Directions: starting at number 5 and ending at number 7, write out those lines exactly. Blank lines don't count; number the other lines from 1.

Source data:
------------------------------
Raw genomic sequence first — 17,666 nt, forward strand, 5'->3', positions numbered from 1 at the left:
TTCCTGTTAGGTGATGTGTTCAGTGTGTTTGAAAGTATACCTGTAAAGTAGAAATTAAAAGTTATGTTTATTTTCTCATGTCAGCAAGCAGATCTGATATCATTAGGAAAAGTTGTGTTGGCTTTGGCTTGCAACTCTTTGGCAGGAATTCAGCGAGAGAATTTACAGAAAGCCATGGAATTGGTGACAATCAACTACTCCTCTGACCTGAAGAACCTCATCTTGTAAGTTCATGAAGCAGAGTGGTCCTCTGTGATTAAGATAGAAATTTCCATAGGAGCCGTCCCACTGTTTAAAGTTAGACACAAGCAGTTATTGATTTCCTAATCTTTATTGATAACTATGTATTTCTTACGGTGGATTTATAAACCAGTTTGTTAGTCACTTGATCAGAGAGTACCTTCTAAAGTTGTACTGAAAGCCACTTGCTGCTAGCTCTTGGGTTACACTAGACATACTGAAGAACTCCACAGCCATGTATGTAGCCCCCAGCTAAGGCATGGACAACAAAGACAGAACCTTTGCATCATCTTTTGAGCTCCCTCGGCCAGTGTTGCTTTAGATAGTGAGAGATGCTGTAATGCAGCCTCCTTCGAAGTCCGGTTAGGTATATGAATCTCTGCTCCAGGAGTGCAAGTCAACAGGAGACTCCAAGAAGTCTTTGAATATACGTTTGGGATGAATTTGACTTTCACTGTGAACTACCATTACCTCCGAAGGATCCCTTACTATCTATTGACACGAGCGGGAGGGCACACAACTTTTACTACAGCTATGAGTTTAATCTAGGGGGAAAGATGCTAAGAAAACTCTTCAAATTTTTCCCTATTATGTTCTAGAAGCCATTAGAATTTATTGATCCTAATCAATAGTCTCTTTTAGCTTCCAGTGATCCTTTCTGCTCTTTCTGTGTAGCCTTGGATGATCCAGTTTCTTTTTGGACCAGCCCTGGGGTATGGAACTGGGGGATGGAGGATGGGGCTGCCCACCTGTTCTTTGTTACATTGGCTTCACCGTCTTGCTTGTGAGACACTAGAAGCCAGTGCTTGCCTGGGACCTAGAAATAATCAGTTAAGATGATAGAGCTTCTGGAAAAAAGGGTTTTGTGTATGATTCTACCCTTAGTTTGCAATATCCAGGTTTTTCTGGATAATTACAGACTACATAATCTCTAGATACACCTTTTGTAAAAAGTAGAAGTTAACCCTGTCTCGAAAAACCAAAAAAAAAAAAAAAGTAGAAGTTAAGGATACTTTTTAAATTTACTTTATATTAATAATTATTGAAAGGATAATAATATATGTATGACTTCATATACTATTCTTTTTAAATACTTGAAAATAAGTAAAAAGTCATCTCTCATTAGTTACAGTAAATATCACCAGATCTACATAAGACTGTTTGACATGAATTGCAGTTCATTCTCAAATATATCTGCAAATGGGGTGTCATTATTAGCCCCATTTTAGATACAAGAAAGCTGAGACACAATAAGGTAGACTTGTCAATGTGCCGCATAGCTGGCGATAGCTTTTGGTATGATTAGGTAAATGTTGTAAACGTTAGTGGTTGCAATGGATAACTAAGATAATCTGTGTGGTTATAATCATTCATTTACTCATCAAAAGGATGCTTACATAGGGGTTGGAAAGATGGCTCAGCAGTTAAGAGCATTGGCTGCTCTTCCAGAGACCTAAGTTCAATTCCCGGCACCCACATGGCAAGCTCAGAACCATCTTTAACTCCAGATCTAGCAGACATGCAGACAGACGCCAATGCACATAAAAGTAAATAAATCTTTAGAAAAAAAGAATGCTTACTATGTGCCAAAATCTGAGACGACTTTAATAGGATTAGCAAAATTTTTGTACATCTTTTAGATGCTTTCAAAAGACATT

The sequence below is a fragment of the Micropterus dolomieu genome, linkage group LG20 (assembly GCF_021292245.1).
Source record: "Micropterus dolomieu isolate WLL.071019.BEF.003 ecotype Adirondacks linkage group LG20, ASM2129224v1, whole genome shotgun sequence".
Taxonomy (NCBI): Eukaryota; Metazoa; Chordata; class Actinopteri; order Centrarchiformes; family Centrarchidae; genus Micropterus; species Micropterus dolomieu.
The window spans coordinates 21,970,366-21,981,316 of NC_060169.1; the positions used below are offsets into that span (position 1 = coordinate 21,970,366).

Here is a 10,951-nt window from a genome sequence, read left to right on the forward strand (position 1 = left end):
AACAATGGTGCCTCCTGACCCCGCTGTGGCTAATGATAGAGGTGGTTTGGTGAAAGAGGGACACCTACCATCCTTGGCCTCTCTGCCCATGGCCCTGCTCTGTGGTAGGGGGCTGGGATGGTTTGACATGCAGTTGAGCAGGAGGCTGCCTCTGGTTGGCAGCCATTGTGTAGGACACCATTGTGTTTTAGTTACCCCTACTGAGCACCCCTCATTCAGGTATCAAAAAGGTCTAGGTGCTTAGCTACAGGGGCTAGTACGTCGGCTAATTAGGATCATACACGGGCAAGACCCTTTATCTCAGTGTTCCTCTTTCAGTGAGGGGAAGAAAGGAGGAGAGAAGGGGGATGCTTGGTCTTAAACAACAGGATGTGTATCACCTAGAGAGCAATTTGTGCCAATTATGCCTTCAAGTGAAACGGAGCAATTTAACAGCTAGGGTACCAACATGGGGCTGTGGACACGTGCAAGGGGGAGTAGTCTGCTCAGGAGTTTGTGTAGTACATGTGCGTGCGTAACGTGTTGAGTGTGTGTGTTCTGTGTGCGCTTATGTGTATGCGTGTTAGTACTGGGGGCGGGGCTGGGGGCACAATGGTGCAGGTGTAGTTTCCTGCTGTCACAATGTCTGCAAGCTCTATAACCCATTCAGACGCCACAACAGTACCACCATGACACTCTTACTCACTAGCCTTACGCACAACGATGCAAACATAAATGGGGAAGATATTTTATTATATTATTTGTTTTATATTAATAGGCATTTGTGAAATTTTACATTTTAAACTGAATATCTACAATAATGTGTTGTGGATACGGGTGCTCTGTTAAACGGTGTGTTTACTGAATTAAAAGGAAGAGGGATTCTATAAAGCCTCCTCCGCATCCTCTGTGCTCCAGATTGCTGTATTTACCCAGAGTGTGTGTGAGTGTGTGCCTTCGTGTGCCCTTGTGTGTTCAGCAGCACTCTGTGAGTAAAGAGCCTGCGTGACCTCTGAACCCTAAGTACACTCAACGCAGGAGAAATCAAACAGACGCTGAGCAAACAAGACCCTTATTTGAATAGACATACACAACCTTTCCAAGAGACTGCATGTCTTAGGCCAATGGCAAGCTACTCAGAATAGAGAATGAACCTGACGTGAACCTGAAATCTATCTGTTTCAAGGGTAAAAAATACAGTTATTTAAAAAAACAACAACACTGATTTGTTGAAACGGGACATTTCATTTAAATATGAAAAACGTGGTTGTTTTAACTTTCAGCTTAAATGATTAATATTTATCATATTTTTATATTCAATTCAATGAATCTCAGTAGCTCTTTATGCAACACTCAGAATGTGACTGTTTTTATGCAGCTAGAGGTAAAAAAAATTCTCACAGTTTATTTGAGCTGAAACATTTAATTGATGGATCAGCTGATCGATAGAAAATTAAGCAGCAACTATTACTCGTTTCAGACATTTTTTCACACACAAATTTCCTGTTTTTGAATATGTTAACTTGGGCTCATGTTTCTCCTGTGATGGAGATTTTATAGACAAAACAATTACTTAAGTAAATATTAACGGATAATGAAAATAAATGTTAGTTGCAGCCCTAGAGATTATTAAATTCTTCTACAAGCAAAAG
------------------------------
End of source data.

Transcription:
Taxonomy (NCBI): Eukaryota; Metazoa; Chordata; class Actinopteri; order Centrarchiformes; family Centrarchidae; genus Micropterus; species Micropterus dolomieu.
The window spans coordinates 21,970,366-21,981,316 of NC_060169.1; the positions used below are offsets into that span (position 1 = coordinate 21,970,366).

Here is a 10,951-nt window from a genome sequence, read left to right on the forward strand (position 1 = left end):